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Book review: To Save Everything, Click Here: Technology, Solutionism, and the Urge to Fix Problems that Don’t Exist by Evgeny Morozov

The question is, does technology make for a better society? Is it good for us or does it remove dissent and innovation? Most things can be monitored, and this has many uses, but does it also invade privacy?

The internet has replaced large chunks of the world. For example, the Encyclopaedia Britannica no longer exists in paper form. It is hard to imagine the world without the internet. There is no regulation or control on the internet; Google is now a major force and has changed from being open and public to caring about market competition – by removing some services and charging for others.

There is always the question as to whether more information can help or do damage, for example, mapping the details of those who donated towards the campaign for same-sex marriage in California led to the donors then being targeted with abuse.

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The pros and cons of transparency are discussed – transparency is removed if attempts are made to influence and balance information. If the effects of more accessible information are known, this can affect behaviour. For example, if more crime is reported, an area is then labelled, property prices decrease and insurance premiums increase.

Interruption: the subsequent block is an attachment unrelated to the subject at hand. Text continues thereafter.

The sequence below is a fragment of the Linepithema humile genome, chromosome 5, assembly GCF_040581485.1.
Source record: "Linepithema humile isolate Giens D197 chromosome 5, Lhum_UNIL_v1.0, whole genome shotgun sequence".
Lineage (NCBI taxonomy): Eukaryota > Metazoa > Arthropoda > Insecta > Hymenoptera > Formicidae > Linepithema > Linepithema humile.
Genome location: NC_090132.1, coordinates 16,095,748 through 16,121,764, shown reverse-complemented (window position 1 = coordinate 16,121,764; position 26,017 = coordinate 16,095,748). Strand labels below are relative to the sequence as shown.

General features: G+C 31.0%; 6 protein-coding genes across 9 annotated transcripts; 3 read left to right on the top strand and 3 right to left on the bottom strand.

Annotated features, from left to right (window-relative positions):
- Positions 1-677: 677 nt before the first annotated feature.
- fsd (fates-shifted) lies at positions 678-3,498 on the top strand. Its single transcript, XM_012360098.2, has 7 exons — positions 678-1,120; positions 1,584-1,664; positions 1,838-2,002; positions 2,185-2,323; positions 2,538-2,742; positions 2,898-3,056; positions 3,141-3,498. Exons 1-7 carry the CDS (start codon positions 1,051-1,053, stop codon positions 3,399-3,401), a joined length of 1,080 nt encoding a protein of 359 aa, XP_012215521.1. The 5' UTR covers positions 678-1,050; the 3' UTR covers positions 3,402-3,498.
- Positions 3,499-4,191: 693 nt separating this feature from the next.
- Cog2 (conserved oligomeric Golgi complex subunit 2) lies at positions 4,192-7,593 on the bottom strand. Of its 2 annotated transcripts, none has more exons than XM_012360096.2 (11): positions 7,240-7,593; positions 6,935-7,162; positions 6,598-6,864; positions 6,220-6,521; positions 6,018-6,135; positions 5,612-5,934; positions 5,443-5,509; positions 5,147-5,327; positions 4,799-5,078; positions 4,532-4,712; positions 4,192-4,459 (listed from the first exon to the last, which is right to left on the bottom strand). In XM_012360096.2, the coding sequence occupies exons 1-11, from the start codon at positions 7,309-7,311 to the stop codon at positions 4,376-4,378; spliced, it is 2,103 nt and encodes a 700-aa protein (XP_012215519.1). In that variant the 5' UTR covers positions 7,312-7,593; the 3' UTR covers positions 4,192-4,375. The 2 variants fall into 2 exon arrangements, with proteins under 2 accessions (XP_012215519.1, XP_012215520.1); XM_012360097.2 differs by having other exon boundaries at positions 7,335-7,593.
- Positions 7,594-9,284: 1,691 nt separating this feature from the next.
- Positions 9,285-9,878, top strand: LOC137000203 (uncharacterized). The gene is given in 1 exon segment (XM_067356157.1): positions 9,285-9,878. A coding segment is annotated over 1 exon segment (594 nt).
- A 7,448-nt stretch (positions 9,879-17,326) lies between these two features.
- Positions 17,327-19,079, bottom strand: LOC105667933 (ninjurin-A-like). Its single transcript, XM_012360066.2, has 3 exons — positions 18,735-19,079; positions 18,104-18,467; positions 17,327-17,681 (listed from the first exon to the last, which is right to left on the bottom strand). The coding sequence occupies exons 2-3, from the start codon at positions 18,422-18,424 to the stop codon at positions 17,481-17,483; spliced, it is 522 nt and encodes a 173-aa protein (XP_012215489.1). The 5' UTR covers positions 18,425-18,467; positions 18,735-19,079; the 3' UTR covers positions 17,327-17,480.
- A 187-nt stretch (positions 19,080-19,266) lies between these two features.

One result of ‘big data’ is the use of algorithms, with no human intervention, to identify traits. This inevitably leads to anomalies, even more so if the algorithms are biased, for example, police trying to identify crime focusing on poor and racially diverse areas. There are benefits, but if the information is used, for example, to stop a drunk driver from driving a self-drive car, it can fiddle the system, defeating the object and reducing cultivation for disposition for honesty.

More and more is known about you, your Facebook is used to identify your character without you realising the consequences – the information may be used to influence you or bar you from opportunities.

The book also speaks of ‘datasexuals’ (obsessive recording of personal life with the belief the data is sexy) and ‘lifeloggers’ (every part of life being recorded). There are discussions about ‘gamification’ (getting rewards for certain actions), ‘technopoly’ (a society in which culture seeks authorisation in technology, finds satisfaction in it and takes orders from it) and whether technology removes common misunderstandings and decreases world conflict.

Published by Allen Lane

Ann Dempster is managing director of Plum Software